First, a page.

The intervention closely resembled the PAI eHealth program evaluated in a previous trial with people with T2D.8 Participants were invited to attend four, in-person, two-hour weekly group sessions jointly facilitated by a musculoskeletal physiotherapist and an accredited exercise physiologist at the university. At their first session, participants were given a fitness wristband that measures heart rate (Lynk2; Accuro, Oakbrook Terrace, IL, USA) and downloaded a research version of the PAI app (PAI Research; PAI Health, Vancouver, Canada) on their smartphone. Each session during the intervention period (Weeks 1–4) consisted of three core activities summarised in Table 1: PAI learning, PAI playtime and PAI behaviour change counselling. PAI learning involved education, discussion and troubleshooting of the self-monitoring. Participants were informed that maintaining a PAI score ≥100 has the strongest health benefits, but progressive benefits could also be achieved with maintaining lower levels (25, 50 or 75 PAI). During PAI playtime, participants were guided through different types and intensities of exercise, demonstrating that the higher the intensity of exercise, the faster the accumulation of PAI points. The PAI behaviour change counselling used cognitive and behaviour change techniques to promote self-managed exercise.13 After completion of the four sessions, participants were encouraged to self-direct their physical activities and exercise using PAI monitoring during Weeks 5–12, and could telephone the research team for support if they experienced unresolved technical issues.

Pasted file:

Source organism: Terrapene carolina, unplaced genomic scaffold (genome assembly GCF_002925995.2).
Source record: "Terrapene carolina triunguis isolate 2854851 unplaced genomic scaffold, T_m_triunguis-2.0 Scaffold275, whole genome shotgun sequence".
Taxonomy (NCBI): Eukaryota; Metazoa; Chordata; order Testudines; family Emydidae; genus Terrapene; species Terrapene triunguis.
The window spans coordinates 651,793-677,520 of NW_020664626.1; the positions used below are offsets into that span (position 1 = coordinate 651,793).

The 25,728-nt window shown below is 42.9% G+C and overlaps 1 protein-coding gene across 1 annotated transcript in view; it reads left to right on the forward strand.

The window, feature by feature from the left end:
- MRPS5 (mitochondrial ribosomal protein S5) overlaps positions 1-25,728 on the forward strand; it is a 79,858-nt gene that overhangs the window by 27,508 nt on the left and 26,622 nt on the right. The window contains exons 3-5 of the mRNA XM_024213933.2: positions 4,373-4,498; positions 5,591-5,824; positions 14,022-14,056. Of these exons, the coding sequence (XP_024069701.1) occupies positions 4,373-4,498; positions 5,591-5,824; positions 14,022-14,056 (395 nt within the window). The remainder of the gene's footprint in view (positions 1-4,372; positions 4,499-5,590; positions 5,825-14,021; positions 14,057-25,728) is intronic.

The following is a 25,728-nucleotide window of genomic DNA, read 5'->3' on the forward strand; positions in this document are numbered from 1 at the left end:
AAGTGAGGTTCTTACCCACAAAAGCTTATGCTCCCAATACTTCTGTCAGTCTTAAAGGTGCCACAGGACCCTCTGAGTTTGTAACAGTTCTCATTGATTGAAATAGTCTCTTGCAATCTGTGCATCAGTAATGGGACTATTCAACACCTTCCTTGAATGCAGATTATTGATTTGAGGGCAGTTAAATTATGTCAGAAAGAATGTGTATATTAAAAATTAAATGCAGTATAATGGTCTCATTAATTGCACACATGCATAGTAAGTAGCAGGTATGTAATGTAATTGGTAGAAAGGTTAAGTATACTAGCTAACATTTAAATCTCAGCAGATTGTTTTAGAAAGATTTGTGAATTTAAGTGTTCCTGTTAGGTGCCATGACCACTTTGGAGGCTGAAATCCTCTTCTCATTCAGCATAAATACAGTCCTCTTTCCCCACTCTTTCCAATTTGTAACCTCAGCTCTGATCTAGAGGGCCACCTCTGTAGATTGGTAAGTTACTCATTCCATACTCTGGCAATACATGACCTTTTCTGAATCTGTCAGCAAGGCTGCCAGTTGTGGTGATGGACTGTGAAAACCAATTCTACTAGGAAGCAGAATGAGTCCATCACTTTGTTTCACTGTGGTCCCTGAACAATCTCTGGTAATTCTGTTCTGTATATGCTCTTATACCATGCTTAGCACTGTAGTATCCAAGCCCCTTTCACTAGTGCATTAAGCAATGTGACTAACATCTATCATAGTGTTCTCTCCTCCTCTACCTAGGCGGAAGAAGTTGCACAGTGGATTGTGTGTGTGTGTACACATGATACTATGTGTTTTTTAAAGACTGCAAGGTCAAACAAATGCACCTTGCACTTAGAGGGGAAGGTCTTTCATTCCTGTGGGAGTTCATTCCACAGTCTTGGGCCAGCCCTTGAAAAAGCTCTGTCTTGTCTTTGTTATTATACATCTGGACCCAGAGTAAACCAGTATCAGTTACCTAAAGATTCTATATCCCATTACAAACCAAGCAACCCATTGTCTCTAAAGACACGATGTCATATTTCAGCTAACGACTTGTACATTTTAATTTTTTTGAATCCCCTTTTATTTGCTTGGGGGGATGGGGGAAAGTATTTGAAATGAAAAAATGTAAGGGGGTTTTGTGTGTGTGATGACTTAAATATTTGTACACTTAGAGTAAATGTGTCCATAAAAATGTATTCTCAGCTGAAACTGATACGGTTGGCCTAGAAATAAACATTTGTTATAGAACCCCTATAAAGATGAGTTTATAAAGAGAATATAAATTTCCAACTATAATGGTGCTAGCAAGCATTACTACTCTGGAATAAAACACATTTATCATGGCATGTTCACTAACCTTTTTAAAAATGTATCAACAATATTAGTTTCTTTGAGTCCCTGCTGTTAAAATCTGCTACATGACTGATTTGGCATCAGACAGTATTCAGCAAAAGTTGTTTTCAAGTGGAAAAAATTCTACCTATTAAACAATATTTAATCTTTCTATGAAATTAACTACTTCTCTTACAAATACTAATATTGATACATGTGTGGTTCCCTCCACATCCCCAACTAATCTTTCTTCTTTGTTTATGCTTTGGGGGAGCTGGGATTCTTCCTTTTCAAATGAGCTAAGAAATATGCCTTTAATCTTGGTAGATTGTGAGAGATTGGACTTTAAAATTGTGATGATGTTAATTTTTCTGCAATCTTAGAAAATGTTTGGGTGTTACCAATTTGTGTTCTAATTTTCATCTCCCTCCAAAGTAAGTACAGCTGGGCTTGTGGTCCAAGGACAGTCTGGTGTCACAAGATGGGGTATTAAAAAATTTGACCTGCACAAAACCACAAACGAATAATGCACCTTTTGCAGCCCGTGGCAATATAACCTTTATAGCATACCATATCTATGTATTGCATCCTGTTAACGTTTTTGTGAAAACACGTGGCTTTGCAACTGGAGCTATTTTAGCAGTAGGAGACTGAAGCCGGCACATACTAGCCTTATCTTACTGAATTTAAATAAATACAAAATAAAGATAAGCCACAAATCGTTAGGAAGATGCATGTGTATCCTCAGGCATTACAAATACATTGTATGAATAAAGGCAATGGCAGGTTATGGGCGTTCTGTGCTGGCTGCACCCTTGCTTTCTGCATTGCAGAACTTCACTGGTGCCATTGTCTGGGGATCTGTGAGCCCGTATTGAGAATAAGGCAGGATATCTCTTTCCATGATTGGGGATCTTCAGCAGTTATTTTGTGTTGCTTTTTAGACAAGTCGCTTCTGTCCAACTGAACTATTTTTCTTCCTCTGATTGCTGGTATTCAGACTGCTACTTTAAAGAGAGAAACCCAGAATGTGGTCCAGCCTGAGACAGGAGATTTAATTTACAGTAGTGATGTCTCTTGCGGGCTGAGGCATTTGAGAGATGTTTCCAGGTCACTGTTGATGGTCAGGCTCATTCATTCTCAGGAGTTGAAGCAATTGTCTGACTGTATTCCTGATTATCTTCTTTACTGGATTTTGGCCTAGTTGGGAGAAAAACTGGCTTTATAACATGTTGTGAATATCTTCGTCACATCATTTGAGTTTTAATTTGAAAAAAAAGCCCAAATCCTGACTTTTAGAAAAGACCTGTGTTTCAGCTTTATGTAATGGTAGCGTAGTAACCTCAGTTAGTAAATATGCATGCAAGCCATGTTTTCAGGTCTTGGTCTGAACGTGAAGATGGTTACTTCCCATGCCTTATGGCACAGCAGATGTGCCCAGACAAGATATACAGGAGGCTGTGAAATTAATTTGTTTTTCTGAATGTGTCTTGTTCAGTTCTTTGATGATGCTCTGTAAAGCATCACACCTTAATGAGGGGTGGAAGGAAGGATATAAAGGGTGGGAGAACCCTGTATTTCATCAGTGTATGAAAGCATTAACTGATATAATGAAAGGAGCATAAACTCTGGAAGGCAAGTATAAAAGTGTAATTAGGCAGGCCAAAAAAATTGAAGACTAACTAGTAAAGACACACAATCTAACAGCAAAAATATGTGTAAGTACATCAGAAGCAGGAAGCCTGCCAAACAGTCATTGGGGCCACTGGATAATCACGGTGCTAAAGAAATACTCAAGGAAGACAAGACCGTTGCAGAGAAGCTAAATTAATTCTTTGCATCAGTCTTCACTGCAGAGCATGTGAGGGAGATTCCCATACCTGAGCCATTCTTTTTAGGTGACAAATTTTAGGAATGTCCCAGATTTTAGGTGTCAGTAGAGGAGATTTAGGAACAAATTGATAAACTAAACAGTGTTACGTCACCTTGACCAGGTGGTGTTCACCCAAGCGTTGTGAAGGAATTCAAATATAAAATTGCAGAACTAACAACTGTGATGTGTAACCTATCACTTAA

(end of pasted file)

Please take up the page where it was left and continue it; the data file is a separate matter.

Table 1. Core activities included within each weekly two-hour PAI eHealth session
Objective Information/activities
PAI learning
To understand the PAI concept, collect and interpret PAI data to inform decisions regarding self-directed physical activity
  • Information about the PAI algorithm, associations between PAI scores and reduced risk of premature mortality
  • Assistance to download the PAI Research app on their smartphone, activate heart rate recording, sync with the PAI Research app and troubleshoot technical problems
  • Discussion on interpretation of PAI scores and physical activities completed
PAI playtime
To experience different types and intensities of exercise and appreciate the different ways PAI points can be accumulated
  • Supervised exercise (~20 minutes) with assistance to activate heart rate recording and syncing
  • Week 1: Low-intensity, continuous aerobic exercise (eg walking)
  • Week 2: High-intensity interval training via exercise bike or treadmill
  • Week 3: Resistance exercises of large muscle groups with active recovery (eg stairs)
  • Week 4: Exercise of choice
  • Measurement of blood glucose and blood pressure before and after exercise
  • Tailored feedback on exercise technique from a physiotherapist and accredited exercise physiologist
  • Provision of resistance bands (TheraBand) for home use
PAI behaviour counselling
To enable self-directed physical activity and PAI self-monitoring
  • Group exercise counselling using the 5As framework (Assess, Advise, Agree, Assist, Arrange)13